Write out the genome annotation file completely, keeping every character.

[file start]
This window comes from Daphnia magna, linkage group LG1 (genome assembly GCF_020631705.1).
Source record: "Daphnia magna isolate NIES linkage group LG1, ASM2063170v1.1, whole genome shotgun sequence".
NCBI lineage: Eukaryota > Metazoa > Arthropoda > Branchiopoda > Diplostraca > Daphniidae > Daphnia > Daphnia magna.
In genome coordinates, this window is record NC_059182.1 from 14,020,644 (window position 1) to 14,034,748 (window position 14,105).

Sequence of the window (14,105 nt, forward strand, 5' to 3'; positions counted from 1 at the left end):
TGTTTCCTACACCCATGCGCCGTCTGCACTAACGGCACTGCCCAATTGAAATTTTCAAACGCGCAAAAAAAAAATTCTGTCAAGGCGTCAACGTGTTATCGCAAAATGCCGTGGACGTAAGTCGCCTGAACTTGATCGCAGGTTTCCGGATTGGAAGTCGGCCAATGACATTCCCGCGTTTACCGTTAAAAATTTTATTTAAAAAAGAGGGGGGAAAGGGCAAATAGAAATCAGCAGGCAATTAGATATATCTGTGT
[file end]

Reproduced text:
This window comes from Daphnia magna, linkage group LG1 (genome assembly GCF_020631705.1).
Source record: "Daphnia magna isolate NIES linkage group LG1, ASM2063170v1.1, whole genome shotgun sequence".
NCBI lineage: Eukaryota > Metazoa > Arthropoda > Branchiopoda > Diplostraca > Daphniidae > Daphnia > Daphnia magna.
In genome coordinates, this window is record NC_059182.1 from 14,020,644 (window position 1) to 14,034,748 (window position 14,105).

Sequence of the window (14,105 nt, forward strand, 5' to 3'; positions counted from 1 at the left end):
TGTTTCCTACACCCATGCGCCGTCTGCACTAACGGCACTGCCCAATTGAAATTTTCAAACGCGCAAAAAAAAAATTCTGTCAAGGCGTCAACGTGTTATCGCAAAATGCCGTGGACGTAAGTCGCCTGAACTTGATCGCAGGTTTCCGGATTGGAAGTCGGCCAATGACATTCCCGCGTTTACCGTTAAAAATTTTATTTAAAAAAGAGGGGGGAAAGGGCAAATAGAAATCAGCAGGCAATTAGATATATCTGTGT